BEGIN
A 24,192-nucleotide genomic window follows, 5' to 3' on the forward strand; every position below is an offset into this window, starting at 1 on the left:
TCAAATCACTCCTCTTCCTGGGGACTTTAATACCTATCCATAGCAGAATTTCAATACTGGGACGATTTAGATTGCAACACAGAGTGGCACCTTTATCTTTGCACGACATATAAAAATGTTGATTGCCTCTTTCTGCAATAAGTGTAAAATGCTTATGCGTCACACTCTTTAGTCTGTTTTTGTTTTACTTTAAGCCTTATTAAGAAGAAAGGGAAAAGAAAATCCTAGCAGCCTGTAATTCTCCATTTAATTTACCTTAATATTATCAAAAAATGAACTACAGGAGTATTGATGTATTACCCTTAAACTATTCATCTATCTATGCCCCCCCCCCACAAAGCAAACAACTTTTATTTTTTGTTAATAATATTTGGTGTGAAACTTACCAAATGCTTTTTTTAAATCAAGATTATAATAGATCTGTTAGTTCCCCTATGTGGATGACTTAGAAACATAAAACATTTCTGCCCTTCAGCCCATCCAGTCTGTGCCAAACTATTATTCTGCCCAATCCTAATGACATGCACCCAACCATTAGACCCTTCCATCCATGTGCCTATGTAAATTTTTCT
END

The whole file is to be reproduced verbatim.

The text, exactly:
A 24,192-nucleotide genomic window follows, 5' to 3' on the forward strand; every position below is an offset into this window, starting at 1 on the left:
TCAAATCACTCCTCTTCCTGGGGACTTTAATACCTATCCATAGCAGAATTTCAATACTGGGACGATTTAGATTGCAACACAGAGTGGCACCTTTATCTTTGCACGACATATAAAAATGTTGATTGCCTCTTTCTGCAATAAGTGTAAAATGCTTATGCGTCACACTCTTTAGTCTGTTTTTGTTTTACTTTAAGCCTTATTAAGAAGAAAGGGAAAAGAAAATCCTAGCAGCCTGTAATTCTCCATTTAATTTACCTTAATATTATCAAAAAATGAACTACAGGAGTATTGATGTATTACCCTTAAACTATTCATCTATCTATGCCCCCCCCCCACAAAGCAAACAACTTTTATTTTTTGTTAATAATATTTGGTGTGAAACTTACCAAATGCTTTTTTTAAATCAAGATTATAATAGATCTGTTAGTTCCCCTATGTGGATGACTTAGAAACATAAAACATTTCTGCCCTTCAGCCCATCCAGTCTGTGCCAAACTATTATTCTGCCCAATCCTAATGACATGCACCCAACCATTAGACCCTTCCATCCATGTGCCTATGTAAATTTTTCT